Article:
Water on the way

Irrigation districts preparing for new season

Sunnyside Valley Irrigation District workers pour cement for a vault south of Gurley Road on lateral 23.08.

SVID/special to the Daily Sun News
Sunnyside Valley Irrigation District workers pour cement for a vault south of Gurley Road on lateral 23.08.


Off-season work includes piping or enclosing a lateral of the main canal.

— Irrigation districts are finishing up winter projects in anticipation of turning on the water next month for growers and residents in the Lower Valley.

The Roza Irrigation District plans to start diverting water into its canals on March 15, the first day allowed under Roza’s junior water rights.

“It takes about a week to prime the system before deliveries are made,” District Manager Scott Revell said. “A detailed start up schedule will be posted on the website in early March.”

Irrigators have been closely watching the system this year after last year’s drought. So far the prognosis is good.

As of yesterday morning, The federal Bureau of Reclamation said total system storage was at 130 percent of average for this time of year.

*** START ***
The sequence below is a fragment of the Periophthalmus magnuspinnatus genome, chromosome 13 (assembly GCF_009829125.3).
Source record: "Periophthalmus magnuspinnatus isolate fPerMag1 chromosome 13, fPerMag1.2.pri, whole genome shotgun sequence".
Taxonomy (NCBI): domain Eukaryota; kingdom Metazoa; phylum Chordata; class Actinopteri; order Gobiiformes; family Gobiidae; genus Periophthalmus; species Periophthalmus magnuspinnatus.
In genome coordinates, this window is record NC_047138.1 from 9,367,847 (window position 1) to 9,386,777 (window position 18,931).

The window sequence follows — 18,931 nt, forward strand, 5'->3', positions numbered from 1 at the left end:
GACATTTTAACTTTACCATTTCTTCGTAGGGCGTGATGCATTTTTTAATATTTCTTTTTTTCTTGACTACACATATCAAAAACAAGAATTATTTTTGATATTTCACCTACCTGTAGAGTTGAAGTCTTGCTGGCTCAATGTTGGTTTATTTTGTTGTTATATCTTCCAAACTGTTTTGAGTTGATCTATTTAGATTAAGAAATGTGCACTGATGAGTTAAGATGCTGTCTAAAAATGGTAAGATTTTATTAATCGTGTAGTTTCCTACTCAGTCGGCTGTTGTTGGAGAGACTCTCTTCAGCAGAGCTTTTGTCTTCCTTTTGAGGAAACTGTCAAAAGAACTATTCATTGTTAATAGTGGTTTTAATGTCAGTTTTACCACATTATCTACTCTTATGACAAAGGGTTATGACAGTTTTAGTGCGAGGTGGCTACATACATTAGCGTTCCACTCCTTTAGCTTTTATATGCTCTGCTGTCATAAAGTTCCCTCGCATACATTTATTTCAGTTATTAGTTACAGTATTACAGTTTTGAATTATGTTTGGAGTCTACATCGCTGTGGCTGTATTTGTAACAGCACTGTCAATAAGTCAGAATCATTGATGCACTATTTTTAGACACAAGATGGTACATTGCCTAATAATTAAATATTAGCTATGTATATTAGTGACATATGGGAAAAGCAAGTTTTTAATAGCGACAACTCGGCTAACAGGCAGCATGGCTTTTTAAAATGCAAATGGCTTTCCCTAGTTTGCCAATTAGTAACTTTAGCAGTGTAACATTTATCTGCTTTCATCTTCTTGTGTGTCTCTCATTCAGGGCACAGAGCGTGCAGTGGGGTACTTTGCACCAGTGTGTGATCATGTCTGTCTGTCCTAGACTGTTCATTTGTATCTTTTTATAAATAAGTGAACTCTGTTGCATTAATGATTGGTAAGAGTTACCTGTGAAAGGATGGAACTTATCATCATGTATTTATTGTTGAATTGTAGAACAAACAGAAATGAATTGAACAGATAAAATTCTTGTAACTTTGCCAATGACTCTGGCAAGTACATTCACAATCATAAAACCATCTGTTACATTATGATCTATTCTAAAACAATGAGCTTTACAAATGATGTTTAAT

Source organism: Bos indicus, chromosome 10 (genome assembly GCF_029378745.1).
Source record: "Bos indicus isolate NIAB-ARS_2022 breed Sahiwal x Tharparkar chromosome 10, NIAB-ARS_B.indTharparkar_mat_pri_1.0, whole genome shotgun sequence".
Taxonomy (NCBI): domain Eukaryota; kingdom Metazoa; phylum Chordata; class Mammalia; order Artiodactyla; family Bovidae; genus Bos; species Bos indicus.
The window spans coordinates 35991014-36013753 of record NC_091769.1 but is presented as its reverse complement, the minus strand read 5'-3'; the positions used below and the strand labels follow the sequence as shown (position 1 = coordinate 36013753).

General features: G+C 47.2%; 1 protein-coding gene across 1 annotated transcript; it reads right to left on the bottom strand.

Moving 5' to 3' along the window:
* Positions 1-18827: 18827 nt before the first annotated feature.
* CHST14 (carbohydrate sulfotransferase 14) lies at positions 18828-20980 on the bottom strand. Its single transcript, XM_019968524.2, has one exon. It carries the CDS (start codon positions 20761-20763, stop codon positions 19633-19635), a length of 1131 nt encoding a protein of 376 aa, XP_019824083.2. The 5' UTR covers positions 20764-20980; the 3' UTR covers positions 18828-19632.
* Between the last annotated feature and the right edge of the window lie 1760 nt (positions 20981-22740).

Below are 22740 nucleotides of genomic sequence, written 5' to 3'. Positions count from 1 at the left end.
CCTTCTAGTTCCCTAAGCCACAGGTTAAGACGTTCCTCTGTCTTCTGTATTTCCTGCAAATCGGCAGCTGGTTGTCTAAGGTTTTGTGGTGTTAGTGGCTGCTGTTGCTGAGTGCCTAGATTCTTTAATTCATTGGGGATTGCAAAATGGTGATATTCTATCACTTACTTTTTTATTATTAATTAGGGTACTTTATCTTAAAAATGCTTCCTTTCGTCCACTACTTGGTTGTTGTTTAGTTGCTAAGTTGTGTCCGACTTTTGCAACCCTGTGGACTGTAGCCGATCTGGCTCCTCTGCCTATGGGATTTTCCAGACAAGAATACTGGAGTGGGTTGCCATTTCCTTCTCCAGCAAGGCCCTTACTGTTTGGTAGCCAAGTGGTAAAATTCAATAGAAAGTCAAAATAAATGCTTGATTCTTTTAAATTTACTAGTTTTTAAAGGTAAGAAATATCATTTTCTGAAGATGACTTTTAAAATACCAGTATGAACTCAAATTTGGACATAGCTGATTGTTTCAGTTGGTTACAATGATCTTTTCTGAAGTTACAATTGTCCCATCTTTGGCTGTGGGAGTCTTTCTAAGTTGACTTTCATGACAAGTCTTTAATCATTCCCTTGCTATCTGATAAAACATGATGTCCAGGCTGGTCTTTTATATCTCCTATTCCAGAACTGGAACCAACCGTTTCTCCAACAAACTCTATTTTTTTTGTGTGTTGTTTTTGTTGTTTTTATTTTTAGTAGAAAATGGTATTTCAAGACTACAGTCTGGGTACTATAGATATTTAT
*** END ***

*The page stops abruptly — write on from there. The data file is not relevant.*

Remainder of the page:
Reservoirs, which were tapped heavily last year, are at 70 percent of capacity. Rimrock is the highest at 84 percent and Kachess the lowest at 60 percent, according to the bureau.

The numbers are higher than average for this time of year but lower than last year, when full reservoirs helped irrigators during the drought.

During the winter season, irrigation districts maintain and upgrade canals.

Roza Irrigation District crews recently completed several big projects on district facilities, including relining several canals in its area with concrete.

The Sunnyside Valley Irrigation District is also preparing to turn on the water.

The district will determine the exact dates for water to start flowing when the Sunnyside Valley Irrigation District board meets March 1, according to Interim District Manager Lori Brady.

District Operations Assistant Manager Dave Bos said his crews were getting nervous about completing all the work needed to be done before the water can be turned on.

“They always get this way this time of year,” he said.


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